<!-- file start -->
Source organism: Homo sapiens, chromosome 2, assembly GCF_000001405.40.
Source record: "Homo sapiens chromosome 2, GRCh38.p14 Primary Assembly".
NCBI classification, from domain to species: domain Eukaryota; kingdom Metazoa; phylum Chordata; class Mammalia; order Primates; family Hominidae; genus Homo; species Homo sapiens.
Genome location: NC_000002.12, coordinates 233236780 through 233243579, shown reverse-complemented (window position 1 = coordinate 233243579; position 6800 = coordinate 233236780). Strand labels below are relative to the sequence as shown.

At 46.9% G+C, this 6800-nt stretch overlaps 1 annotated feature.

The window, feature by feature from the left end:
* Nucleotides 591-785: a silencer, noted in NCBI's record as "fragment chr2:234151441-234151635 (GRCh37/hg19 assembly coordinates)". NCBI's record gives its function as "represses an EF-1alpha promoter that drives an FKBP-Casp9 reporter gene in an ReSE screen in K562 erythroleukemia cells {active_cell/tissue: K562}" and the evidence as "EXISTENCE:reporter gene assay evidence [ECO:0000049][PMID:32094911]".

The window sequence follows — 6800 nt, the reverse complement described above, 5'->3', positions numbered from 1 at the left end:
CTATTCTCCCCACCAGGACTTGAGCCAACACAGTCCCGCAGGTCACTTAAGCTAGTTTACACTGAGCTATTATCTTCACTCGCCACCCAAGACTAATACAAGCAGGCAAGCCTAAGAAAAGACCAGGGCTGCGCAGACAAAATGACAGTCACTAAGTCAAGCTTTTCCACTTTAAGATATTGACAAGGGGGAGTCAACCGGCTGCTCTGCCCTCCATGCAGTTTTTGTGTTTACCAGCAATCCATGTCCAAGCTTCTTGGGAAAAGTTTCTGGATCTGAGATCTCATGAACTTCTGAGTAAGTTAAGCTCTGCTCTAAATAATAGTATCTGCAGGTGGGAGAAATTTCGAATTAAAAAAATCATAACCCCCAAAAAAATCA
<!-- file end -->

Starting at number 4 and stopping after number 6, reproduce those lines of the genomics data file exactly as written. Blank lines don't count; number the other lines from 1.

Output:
Genome location: NC_000002.12, coordinates 233236780 through 233243579, shown reverse-complemented (window position 1 = coordinate 233243579; position 6800 = coordinate 233236780). Strand labels below are relative to the sequence as shown.

At 46.9% G+C, this 6800-nt stretch overlaps 1 annotated feature.

The window, feature by feature from the left end: